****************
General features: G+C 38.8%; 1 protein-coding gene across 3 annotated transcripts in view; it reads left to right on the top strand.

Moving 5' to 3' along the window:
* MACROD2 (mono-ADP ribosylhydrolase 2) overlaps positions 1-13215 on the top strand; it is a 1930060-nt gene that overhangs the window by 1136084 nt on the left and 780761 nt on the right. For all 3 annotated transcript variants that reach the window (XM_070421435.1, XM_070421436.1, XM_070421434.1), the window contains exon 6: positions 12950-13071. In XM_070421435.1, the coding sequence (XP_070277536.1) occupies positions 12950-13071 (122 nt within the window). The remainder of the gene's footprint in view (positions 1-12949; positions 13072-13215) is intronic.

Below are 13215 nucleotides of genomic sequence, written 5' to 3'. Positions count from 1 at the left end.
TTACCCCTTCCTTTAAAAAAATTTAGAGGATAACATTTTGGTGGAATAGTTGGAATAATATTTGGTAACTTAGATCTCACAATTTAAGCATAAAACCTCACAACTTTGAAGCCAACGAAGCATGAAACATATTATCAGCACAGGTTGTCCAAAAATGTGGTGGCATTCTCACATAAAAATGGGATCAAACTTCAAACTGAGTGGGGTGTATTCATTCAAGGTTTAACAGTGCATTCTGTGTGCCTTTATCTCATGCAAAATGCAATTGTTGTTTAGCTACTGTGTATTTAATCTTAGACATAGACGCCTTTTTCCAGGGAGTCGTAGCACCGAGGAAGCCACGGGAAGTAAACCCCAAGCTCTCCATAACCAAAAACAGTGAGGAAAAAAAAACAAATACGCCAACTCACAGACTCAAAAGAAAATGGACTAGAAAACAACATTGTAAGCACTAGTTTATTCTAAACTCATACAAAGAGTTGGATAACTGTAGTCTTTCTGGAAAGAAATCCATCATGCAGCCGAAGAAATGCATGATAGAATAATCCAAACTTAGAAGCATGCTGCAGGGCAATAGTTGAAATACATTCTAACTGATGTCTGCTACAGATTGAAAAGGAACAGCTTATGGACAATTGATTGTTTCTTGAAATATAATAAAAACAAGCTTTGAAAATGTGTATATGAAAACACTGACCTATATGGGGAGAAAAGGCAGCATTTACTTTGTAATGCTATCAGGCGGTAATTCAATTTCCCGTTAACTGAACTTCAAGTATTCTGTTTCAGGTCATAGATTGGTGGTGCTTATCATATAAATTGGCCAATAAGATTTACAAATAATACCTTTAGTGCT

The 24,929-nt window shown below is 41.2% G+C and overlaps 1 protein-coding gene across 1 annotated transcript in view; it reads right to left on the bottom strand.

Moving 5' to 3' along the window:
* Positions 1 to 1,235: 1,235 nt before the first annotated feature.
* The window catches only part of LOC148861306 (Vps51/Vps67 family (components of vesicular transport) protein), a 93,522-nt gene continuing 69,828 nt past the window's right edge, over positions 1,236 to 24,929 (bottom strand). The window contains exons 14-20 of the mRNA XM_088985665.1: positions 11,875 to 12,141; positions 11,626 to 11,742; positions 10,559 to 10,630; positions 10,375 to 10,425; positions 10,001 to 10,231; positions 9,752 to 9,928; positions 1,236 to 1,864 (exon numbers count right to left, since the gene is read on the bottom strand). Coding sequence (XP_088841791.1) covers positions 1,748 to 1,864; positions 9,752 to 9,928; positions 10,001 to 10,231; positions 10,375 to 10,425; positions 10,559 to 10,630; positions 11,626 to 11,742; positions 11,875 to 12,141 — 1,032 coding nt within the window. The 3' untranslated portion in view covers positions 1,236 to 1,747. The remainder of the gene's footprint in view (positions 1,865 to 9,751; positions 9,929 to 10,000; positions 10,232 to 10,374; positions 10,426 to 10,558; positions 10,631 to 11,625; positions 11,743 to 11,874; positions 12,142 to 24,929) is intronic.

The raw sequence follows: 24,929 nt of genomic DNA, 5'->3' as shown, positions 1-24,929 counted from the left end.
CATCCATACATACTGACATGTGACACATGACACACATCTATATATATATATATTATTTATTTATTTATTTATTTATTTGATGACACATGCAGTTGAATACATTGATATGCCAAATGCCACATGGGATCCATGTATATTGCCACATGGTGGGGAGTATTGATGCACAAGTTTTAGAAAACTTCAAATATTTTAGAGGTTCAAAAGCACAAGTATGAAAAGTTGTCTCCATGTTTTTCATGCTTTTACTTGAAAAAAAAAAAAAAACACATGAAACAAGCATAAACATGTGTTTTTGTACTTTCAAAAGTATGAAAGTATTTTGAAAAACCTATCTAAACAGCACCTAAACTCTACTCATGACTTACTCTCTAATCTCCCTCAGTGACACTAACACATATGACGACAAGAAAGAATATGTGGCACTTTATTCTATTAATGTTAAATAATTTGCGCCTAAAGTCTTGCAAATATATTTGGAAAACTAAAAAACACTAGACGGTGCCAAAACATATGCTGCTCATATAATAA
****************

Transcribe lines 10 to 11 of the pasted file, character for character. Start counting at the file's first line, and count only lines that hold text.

The raw sequence follows: 24,929 nt of genomic DNA, 5'->3' as shown, positions 1-24,929 counted from the left end.
CATCCATACATACTGACATGTGACACATGACACACATCTATATATATATATATTATTTATTTATTTATTTATTTATTTGATGACACATGCAGTTGAATACATTGATATGCCAAATGCCACATGGGATCCATGTATATTGCCACATGGTGGGGAGTATTGATGCACAAGTTTTAGAAAACTTCAAATATTTTAGAGGTTCAAAAGCACAAGTATGAAAAGTTGTCTCCATGTTTTTCATGCTTTTACTTGAAAAAAAAAAAAAAACACATGAAACAAGCATAAACATGTGTTTTTGTACTTTCAAAAGTATGAAAGTATTTTGAAAAACCTATCTAAACAGCACCTAAACTCTACTCATGACTTACTCTCTAATCTCCCTCAGTGACACTAACACATATGACGACAAGAAAGAATATGTGGCACTTTATTCTATTAATGTTAAATAATTTGCGCCTAAAGTCTTGCAAATATATTTGGAAAACTAAAAAACACTAGACGGTGCCAAAACATATGCTGCTCATATAATAA